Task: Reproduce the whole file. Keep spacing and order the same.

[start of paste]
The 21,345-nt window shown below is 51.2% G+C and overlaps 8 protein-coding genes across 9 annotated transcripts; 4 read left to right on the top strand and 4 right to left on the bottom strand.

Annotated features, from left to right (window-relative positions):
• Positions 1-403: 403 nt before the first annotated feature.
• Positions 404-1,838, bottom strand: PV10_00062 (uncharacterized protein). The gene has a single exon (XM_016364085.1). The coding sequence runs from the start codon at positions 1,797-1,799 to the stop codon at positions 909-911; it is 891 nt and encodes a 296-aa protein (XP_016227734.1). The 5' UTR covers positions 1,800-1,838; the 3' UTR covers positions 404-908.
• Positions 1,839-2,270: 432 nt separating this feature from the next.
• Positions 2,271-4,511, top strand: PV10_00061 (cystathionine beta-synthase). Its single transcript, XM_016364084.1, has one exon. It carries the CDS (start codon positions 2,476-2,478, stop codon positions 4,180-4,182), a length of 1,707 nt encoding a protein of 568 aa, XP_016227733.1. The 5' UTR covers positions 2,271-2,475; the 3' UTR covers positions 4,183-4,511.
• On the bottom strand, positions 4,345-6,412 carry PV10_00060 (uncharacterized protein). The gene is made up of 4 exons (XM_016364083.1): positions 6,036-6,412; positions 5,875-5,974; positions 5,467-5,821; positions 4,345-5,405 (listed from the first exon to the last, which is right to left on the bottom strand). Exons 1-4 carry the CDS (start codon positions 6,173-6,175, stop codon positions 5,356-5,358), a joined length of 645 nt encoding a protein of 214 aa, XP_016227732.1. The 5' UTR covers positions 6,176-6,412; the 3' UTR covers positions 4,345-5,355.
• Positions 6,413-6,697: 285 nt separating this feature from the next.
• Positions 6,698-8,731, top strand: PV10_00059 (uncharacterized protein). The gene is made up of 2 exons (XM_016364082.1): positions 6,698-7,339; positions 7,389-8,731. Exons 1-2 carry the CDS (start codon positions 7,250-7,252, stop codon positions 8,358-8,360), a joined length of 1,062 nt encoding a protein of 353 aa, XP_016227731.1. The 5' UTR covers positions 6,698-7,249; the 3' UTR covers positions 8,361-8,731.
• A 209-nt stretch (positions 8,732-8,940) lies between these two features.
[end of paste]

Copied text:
The 21,345-nt window shown below is 51.2% G+C and overlaps 8 protein-coding genes across 9 annotated transcripts; 4 read left to right on the top strand and 4 right to left on the bottom strand.

Annotated features, from left to right (window-relative positions):
• Positions 1-403: 403 nt before the first annotated feature.
• Positions 404-1,838, bottom strand: PV10_00062 (uncharacterized protein). The gene has a single exon (XM_016364085.1). The coding sequence runs from the start codon at positions 1,797-1,799 to the stop codon at positions 909-911; it is 891 nt and encodes a 296-aa protein (XP_016227734.1). The 5' UTR covers positions 1,800-1,838; the 3' UTR covers positions 404-908.
• Positions 1,839-2,270: 432 nt separating this feature from the next.
• Positions 2,271-4,511, top strand: PV10_00061 (cystathionine beta-synthase). Its single transcript, XM_016364084.1, has one exon. It carries the CDS (start codon positions 2,476-2,478, stop codon positions 4,180-4,182), a length of 1,707 nt encoding a protein of 568 aa, XP_016227733.1. The 5' UTR covers positions 2,271-2,475; the 3' UTR covers positions 4,183-4,511.
• On the bottom strand, positions 4,345-6,412 carry PV10_00060 (uncharacterized protein). The gene is made up of 4 exons (XM_016364083.1): positions 6,036-6,412; positions 5,875-5,974; positions 5,467-5,821; positions 4,345-5,405 (listed from the first exon to the last, which is right to left on the bottom strand). Exons 1-4 carry the CDS (start codon positions 6,173-6,175, stop codon positions 5,356-5,358), a joined length of 645 nt encoding a protein of 214 aa, XP_016227732.1. The 5' UTR covers positions 6,176-6,412; the 3' UTR covers positions 4,345-5,355.
• Positions 6,413-6,697: 285 nt separating this feature from the next.
• Positions 6,698-8,731, top strand: PV10_00059 (uncharacterized protein). The gene is made up of 2 exons (XM_016364082.1): positions 6,698-7,339; positions 7,389-8,731. Exons 1-2 carry the CDS (start codon positions 7,250-7,252, stop codon positions 8,358-8,360), a joined length of 1,062 nt encoding a protein of 353 aa, XP_016227731.1. The 5' UTR covers positions 6,698-7,249; the 3' UTR covers positions 8,361-8,731.
• A 209-nt stretch (positions 8,732-8,940) lies between these two features.